United States District Court, E.D. Missouri, Eastern Division
MEMORANDUM AND ORDER
W. SIPPEL, UNITED STATES DISTRICT JUDGE
matter is before the Court upon the motion of pro se
plaintiff Monica Napoli for leave to commence this action
without prepayment of the required filing fee. Having
reviewed the financial information submitted in support, the
Court will grant the motion and the filing fee will be
waived. See 28 U.S.C. § 1915(a)(1). For the
reasons explained below, the Court will order plaintiff to
show cause as to why this case should not be dismissed for
lack of subject matter jurisdiction.
Standard on Initial Review
28 U.S.C. § 1915(e)(2), the Court is required to dismiss
a complaint filed in forma pauperis if it is
frivolous, is malicious, fails to state a claim upon which
relief can be granted, or seeks monetary relief against a
defendant who is immune from such relief. To state a claim
for relief, a complaint must plead more than “legal
conclusions” and “[t]hreadbare recitals of the
elements of a cause of action [that are] supported by mere
conclusory statements.” Ashcroft v. Iqbal, 556
U.S. 662, 678 (2009). A plaintiff must demonstrate a
plausible claim for relief, which is more than a “mere
possibility of misconduct.” Id. at 679.
“A claim has facial plausibility when the plaintiff
pleads factual content that allows the court to draw the
reasonable inference that the defendant is liable for the
misconduct alleged.” Id. at 678. Determining
whether a complaint states a plausible claim for relief is a
context-specific task that requires the reviewing court to
draw on its judicial experience and common sense.
Id. at 679.
reviewing a pro se complaint under 28 U.S.C. §
1915, the Court accepts the well-plead facts as true,
White v. Clark, 750 F.2d 721, 722 (8th Cir. 1984),
and liberally construes the complaint. Erickson v.
Pardus, 551 U.S. 89, 94 (2007); Haines v.
Kerner, 404 U.S. 519, 520 (1972). A “liberal
construction” means that if the essence of an
allegation is discernible, the district court should construe
the plaintiff's complaint in a way that permits his or
her claim to be considered within the proper legal framework.
Solomon v. Petray, 795 F.3d 777, 787 (8th Cir.
2015). However, even pro se complaints are required
to allege facts which, if true, state a claim for relief as a
matter of law. Martin v. Aubuchon, 623 F.2d 1282,
1286 (8th Cir. 1980). See also Stone v. Harry, 364
F.3d 912, 914-15 (8th Cir. 2004) (refusing to supply
additional facts or to construct a legal theory for the
pro se plaintiff that assumed facts that had not
Monica Napoli brings this civil case against one defendant,
“Department of Treasury, Internal Revenue Service,
” alleging that defendant owes her $6, 547.00. ECF No.
1 at 1-2 & 4. Plaintiff states as follows:
The Plaintiff's 2018 Federal Income Tax Return was filed
and accepted by the Internal Revenue Service on February 27,
2019. The Plaintiff has requested of the Internal Revenue
Service why the tax return refund was being held and the
Internal Revenue Service has not given any reason whatsoever
why the tax return refund has not been issued to the
taxpayer. The Plaintiff is in dire need of the refund having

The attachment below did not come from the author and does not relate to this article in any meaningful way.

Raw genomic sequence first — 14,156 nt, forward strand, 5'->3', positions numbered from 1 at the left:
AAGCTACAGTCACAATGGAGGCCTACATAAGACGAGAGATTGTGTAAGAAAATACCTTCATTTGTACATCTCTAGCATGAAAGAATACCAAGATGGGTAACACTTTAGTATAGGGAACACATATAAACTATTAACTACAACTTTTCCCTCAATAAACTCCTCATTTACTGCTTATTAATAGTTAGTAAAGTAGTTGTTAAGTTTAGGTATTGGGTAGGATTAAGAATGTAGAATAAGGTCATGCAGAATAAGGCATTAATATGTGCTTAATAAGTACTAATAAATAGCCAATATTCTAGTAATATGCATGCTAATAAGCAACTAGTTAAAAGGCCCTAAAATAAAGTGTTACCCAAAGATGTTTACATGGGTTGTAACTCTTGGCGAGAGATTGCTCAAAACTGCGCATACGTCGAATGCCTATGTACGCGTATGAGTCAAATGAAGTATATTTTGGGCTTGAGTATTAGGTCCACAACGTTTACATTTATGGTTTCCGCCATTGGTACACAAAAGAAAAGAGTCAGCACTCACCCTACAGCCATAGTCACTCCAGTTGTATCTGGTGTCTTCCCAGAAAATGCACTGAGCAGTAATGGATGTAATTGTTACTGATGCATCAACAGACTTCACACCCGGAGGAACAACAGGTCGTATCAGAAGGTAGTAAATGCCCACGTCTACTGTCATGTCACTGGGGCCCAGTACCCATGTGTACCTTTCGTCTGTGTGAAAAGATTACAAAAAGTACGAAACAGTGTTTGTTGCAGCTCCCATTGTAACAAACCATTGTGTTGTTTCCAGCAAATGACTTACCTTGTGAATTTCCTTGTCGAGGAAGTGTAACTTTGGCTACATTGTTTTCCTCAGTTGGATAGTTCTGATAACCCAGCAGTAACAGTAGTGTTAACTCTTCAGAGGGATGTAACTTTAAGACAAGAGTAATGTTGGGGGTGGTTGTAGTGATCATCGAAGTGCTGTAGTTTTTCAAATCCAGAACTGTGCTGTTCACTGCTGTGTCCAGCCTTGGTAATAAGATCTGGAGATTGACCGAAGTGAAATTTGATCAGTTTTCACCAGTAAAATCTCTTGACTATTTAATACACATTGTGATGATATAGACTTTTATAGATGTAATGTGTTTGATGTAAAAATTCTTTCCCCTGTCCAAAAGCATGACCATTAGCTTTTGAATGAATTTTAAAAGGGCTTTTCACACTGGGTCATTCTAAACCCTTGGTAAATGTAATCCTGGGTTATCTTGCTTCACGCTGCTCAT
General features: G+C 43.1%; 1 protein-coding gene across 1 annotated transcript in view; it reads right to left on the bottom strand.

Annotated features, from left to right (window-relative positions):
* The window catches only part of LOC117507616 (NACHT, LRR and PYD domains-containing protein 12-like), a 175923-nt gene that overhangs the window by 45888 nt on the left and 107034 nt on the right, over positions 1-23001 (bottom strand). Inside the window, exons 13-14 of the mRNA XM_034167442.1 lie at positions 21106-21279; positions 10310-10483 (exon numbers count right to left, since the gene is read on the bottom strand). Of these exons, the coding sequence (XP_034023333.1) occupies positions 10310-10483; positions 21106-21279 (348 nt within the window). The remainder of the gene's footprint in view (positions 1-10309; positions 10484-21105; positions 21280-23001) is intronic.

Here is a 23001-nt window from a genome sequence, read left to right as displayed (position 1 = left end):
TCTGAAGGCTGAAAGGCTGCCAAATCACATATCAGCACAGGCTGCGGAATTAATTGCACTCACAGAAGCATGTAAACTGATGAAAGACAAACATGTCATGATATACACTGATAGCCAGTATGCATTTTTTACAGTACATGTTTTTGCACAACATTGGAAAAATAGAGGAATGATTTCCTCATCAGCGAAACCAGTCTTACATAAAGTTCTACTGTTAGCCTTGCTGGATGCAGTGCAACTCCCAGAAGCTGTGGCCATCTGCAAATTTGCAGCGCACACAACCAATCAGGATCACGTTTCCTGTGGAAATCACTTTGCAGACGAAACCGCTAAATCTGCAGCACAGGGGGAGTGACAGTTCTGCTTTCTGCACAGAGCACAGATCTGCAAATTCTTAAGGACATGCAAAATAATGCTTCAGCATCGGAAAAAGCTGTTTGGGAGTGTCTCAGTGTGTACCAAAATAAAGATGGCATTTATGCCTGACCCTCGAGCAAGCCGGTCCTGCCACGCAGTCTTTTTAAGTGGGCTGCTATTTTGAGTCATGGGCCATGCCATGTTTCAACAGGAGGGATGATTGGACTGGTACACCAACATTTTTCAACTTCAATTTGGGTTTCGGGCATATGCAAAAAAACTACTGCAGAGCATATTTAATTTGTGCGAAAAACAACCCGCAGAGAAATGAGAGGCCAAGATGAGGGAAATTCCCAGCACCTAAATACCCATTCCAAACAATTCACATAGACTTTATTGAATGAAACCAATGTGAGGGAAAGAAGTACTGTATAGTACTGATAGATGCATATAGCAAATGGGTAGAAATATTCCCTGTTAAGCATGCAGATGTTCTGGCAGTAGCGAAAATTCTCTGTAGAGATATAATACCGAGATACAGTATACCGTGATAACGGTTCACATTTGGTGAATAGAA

two young children and prays that a judgment be rendered
against the defendant.
Id. at 5.
relief, plaintiff requests $25, 000 in damages for
“careless and reckless behavior in holding her refund 5
months for no reason.” Id.
Congress has specifically authorized an agency of the federal
government, such as the Internal Revenue Service
(“IRS”), to be sued in its own name, an action
may not be maintained against that agency. See Blackmar
v. Guerre, 342 U.S. 512, 515 (1952). Congress has not
specifically authorized suit against the IRS. Therefore, it
is not a suable entity. See, e.g., Higgins v. U.S.,
2003 WL 21693717 at *1 (E.D. N.Y. May 27, 2003) (holding that
IRS was not subject to suit in its own name); Frasier v.
Hegeman, 607 F.Supp. 318, 322 (N.D. N.Y. 1985) (holding
that a suit against the IRS is a suit against the United
States); Krouse v. U.S. Gov't Treasury Dep't
IRS, 380 F.Supp. 219, 221 (C.D. Cal. 1974) (holding that
the Department of the Treasury and the IRS are not entities
subject to suit). “District courts lack subject-matter
jurisdiction over claims against the Government to which
Congress has not consented.” Miller v. Tony &
Susan Alamo Found., 134 F.3d 910, 915-16 (8th Cir.
1998). Because the IRS cannot be subject to suit, a case
against the agency must be dismissed because this Court does
not have jurisdiction over the claims.
plaintiff had filed suit against the proper defendant, the
United States, the Court notes that it appears that plaintiff
has failed to exhaust her administrative remedies with
respect to her claim. Pursuant to § 7422 of Title 26 of
the United States Code, a taxpayer may only file suit for a
refund after the taxpayer has filed an administrative claim
for a refund. 26 U.S.C. § 7422(a). If the
administrative claim is denied, the taxpayer may then file a
tax refund suit in the district court, but only within the
time constraints provided in 26 U.S.C. §6532(a)(1).
Compliance with these requirements is jurisdictionally
required of the taxpayer before initiating the lawsuit.
instant case, the complaint fails to state any facts to meet
the jurisdictional requirements of the statute. Plaintiff states
that she “requested” the IRS tell her why she has
not received her refund, but she does not assert that she has
filed a timely claim for a refund. See ECF No. 1 at
5. Thus, to the extent that this case can be construed as a
refund action, this Court appears to lack subject matter
jurisdiction to decide the claim. In light of the
aforementioned, plaintiff will be required to ...